Sow a seed, feed it, and water it and it will grow into a plant like the one it came from. That’s a no-brainer, at least on paper. A cool feature of nature is that a piece taken from an established planted can be put into the ground and eventually grow into a mature tree or bush.
Grapevines and serviceberry bushes are both good candidates for this process. Especially the latter case where the goal is usually to plant several vines for an arbor or even more so if they intended for later grafting for eating or wine grapes the cost savings of free rootstock is significant.
There is a sort of orthodoxy to the method for planting cuttings. They need to be cut in mid- to late-winter when the tree, bush, or vine is entirely dormant, stored in a cold (but not too cold) place, trimmed in a certain way, and then treated with rooting hormone. Or so we’re told.
I had a bottle labeled “root stimulator” full of blue liquid. I dipped the cuttings in a cap-ful of this for several seconds directly before planting. It was belatedly pointed out to me that rooting hormone is different at least in that it usually comes in powder form.
For the serviceberry cuttings I followed standard procedure fairly closely. I took cuttings from what looked like bud-heavy, new growth in late February. I stored these ungainly sticks in a cold, fairly dry place and moved them to the fridge when April’s slightly-warmer weather rolled in.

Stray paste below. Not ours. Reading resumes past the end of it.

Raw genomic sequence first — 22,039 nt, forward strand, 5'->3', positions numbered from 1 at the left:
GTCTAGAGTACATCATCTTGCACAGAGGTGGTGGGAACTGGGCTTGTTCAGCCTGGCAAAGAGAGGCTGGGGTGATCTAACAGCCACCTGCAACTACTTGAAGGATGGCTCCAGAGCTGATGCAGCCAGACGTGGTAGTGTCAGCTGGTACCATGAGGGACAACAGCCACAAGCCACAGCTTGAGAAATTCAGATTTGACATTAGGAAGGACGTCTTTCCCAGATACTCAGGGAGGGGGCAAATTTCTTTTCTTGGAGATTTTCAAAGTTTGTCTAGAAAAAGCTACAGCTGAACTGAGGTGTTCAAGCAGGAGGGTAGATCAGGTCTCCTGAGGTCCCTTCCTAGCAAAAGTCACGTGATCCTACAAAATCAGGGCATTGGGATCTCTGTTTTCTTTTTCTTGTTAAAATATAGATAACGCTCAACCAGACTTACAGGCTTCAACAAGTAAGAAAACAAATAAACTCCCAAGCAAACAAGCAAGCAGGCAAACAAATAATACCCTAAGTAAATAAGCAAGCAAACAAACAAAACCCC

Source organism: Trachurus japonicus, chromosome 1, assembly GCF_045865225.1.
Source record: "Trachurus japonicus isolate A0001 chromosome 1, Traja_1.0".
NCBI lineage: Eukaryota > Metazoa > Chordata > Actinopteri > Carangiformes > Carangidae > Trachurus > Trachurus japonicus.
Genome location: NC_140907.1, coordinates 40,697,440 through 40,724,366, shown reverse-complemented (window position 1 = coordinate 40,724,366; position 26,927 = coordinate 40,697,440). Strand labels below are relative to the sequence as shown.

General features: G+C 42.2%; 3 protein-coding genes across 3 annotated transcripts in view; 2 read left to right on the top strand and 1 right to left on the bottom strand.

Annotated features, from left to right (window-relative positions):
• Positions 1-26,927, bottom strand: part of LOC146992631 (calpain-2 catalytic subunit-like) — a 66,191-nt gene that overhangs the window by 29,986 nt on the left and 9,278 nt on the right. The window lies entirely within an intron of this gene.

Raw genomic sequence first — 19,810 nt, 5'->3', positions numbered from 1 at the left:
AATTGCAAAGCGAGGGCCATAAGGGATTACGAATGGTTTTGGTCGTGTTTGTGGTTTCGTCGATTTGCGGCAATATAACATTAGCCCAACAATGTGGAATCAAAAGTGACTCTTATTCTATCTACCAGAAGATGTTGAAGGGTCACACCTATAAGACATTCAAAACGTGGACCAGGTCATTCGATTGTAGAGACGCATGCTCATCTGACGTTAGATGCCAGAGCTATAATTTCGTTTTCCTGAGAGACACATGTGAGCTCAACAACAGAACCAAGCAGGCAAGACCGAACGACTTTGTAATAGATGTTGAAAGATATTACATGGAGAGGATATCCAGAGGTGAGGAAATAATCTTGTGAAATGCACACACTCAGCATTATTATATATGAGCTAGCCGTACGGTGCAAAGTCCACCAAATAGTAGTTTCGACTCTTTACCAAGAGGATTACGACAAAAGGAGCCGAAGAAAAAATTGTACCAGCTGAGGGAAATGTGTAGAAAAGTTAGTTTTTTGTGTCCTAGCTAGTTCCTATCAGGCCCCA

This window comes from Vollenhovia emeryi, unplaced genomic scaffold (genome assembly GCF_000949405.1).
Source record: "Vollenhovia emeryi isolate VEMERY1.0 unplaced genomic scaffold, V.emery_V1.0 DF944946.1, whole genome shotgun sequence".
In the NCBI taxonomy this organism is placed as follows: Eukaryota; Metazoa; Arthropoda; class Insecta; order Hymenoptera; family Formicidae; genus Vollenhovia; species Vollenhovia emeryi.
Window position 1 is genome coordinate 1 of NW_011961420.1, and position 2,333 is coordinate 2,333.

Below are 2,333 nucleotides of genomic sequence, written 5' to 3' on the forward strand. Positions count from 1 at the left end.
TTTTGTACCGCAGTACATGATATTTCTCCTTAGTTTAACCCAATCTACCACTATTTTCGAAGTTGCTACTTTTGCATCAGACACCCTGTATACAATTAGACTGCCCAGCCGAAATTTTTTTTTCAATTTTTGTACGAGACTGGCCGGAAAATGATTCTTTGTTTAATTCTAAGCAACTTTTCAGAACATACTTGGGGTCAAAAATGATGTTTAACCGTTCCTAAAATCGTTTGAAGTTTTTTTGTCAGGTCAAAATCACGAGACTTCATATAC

We didn’t make it across the ice to the island last winter so I had to wait for spring to take grape cuttings. During our first weekend up this year for Easter weekend I used a well-cleaned (with rubbing alcohol) folding knife to cut two three-foot lengths from the wild grape vines that grow vigorously behind the wood oven we built last summer. None of the buds had broken but they had begun to swell and as far as I can tell the vines probably weren’t in total dormancy.
I don’t know what’s happening below ground but the visible results couldn’t be more different. The grape vine’s buds have broken and leaves are starting to unfurl. All four look eminently healthy. On the other hand, the two serviceberry cuttings have done nothing but make me look like an esoteric weirdo who goes around planting dead twigs. Results for this experiment definitely aren’t final but so far it seems to be another indication that the rules of gardening are made to be broken.